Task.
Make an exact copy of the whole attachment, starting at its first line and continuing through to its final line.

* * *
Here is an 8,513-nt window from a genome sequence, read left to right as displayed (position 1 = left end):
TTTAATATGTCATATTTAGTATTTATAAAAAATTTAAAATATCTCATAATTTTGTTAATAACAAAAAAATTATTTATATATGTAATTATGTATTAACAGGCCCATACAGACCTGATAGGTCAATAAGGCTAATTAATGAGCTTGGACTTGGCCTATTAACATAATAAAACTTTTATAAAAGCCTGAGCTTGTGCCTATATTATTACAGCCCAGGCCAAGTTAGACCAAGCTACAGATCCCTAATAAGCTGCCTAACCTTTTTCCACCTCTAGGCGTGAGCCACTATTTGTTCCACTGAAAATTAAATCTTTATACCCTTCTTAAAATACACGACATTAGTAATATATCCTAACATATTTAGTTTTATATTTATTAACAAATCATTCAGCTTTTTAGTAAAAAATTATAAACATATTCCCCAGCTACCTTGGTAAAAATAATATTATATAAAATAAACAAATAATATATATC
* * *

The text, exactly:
Here is an 8,513-nt window from a genome sequence, read left to right as displayed (position 1 = left end):
TTTAATATGTCATATTTAGTATTTATAAAAAATTTAAAATATCTCATAATTTTGTTAATAACAAAAAAATTATTTATATATGTAATTATGTATTAACAGGCCCATACAGACCTGATAGGTCAATAAGGCTAATTAATGAGCTTGGACTTGGCCTATTAACATAATAAAACTTTTATAAAAGCCTGAGCTTGTGCCTATATTATTACAGCCCAGGCCAAGTTAGACCAAGCTACAGATCCCTAATAAGCTGCCTAACCTTTTTCCACCTCTAGGCGTGAGCCACTATTTGTTCCACTGAAAATTAAATCTTTATACCCTTCTTAAAATACACGACATTAGTAATATATCCTAACATATTTAGTTTTATATTTATTAACAAATCATTCAGCTTTTTAGTAAAAAATTATAAACATATTCCCCAGCTACCTTGGTAAAAATAATATTATATAAAATAAACAAATAATATATATC